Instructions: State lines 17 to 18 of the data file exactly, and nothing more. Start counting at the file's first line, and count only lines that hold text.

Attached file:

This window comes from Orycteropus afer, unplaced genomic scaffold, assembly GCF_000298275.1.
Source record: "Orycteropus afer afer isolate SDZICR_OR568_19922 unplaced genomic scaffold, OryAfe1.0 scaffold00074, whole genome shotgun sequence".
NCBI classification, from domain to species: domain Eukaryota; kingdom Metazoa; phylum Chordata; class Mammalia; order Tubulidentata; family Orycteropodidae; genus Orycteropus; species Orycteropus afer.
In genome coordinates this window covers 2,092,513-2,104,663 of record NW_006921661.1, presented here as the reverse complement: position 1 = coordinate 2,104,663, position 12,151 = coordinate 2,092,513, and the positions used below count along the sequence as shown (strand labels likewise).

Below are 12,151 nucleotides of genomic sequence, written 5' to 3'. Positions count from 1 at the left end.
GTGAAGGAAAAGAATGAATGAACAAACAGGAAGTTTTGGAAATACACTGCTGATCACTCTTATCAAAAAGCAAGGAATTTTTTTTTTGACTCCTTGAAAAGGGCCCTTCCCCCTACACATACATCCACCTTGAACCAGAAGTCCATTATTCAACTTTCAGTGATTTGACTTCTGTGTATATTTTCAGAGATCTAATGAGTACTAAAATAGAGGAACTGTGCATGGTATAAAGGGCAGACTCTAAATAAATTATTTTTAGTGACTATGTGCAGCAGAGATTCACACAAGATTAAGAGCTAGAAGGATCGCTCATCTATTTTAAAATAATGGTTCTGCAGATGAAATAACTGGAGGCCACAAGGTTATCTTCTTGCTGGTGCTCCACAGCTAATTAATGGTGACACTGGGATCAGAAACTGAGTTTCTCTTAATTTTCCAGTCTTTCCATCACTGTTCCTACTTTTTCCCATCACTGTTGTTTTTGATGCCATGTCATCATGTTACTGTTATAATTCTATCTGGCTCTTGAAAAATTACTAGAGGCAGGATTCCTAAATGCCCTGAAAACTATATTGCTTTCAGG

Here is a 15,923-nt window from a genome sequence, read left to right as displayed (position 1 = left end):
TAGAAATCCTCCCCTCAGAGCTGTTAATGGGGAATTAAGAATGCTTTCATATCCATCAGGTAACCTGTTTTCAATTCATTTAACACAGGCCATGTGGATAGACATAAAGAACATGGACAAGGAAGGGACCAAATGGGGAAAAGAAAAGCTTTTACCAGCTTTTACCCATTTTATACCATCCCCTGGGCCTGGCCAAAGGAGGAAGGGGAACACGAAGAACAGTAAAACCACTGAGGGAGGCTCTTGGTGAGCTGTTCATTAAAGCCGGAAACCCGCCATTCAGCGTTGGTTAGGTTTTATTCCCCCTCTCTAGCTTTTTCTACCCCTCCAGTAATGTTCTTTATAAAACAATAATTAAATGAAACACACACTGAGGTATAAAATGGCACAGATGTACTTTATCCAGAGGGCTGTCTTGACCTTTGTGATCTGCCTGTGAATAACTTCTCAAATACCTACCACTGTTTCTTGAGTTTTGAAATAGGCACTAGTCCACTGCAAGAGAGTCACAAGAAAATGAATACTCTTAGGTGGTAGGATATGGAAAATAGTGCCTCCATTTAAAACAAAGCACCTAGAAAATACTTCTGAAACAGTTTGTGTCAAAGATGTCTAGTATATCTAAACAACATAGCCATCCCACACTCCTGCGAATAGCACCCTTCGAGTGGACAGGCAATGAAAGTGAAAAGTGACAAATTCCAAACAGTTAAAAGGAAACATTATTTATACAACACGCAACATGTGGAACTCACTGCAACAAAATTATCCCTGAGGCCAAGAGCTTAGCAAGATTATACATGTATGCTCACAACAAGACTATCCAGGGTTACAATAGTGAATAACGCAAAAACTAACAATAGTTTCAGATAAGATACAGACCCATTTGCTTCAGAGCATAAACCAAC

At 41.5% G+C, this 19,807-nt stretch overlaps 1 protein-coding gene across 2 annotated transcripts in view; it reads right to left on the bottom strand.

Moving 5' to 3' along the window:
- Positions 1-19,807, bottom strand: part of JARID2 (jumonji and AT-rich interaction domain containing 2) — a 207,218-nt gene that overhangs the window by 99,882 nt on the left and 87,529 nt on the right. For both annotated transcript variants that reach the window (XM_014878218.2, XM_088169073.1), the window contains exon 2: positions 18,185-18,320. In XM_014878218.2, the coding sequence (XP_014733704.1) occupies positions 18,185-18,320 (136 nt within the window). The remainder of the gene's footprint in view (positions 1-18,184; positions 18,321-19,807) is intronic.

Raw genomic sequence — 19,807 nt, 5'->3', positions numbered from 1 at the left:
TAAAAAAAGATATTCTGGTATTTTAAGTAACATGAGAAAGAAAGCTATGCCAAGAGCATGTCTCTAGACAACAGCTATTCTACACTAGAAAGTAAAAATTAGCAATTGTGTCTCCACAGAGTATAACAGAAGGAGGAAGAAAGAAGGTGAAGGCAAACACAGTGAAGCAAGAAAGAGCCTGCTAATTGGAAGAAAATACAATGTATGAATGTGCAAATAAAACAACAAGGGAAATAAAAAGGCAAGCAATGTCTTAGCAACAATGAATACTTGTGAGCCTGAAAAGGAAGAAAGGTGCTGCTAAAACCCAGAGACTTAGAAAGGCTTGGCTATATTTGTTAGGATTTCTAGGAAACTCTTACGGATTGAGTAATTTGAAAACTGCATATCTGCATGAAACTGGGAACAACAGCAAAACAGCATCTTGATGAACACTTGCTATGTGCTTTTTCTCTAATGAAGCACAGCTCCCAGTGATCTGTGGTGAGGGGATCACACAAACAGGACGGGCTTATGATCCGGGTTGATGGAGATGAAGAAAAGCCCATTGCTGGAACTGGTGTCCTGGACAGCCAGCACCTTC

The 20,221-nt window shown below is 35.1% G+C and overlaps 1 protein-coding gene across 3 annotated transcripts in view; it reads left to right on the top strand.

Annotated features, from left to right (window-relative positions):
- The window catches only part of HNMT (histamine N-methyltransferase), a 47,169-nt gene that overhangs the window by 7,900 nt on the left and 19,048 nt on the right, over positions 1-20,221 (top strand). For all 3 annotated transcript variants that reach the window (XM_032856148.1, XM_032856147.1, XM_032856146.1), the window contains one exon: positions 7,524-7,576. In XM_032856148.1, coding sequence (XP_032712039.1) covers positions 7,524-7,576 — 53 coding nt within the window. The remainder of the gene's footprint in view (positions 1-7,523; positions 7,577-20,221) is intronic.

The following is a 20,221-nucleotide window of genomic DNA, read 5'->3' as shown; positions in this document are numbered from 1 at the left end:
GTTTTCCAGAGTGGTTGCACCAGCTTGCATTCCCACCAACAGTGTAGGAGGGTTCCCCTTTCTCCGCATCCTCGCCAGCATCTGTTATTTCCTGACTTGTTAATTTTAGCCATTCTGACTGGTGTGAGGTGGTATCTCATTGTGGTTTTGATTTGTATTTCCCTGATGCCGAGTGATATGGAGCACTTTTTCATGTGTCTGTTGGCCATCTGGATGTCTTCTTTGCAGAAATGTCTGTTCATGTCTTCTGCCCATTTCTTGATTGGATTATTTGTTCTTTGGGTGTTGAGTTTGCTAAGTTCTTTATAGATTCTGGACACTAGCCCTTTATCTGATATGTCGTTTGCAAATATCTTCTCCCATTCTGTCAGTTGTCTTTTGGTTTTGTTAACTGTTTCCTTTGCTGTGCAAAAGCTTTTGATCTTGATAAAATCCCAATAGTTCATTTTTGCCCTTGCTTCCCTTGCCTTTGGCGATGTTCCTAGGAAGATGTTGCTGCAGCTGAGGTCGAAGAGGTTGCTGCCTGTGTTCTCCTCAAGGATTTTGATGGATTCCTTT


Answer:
The following is a 20,221-nucleotide window of genomic DNA, read 5'->3' as shown; positions in this document are numbered from 1 at the left end:
GTTTTCCAGAGTGGTTGCACCAGCTTGCATTCCCACCAACAGTGTAGGAGGGTTCCCCTTTCTCCGCATCCTCGCCAGCATCTGTTATTTCCTGACTTGTTAATTTTAGCCATTCTGACTGGTGTGAGGTGGTATCTCATTGTGGTTTTGATTTGTATTTCCCTGATGCCGAGTGATATGGAGCACTTTTTCATGTGTCTGTTGGCCATCTGGATGTCTTCTTTGCAGAAATGTCTGTTCATGTCTTCTGCCCATTTCTTGATTGGATTATTTGTTCTTTGGGTGTTGAGTTTGCTAAGTTCTTTATAGATTCTGGACACTAGCCCTTTATCTGATATGTCGTTTGCAAATATCTTCTCCCATTCTGTCAGTTGTCTTTTGGTTTTGTTAACTGTTTCCTTTGCTGTGCAAAAGCTTTTGATCTTGATAAAATCCCAATAGTTCATTTTTGCCCTTGCTTCCCTTGCCTTTGGCGATGTTCCTAGGAAGATGTTGCTGCAGCTGAGGTCGAAGAGGTTGCTGCCTGTGTTCTCCTCAAGGATTTTGATGGATTCCTTT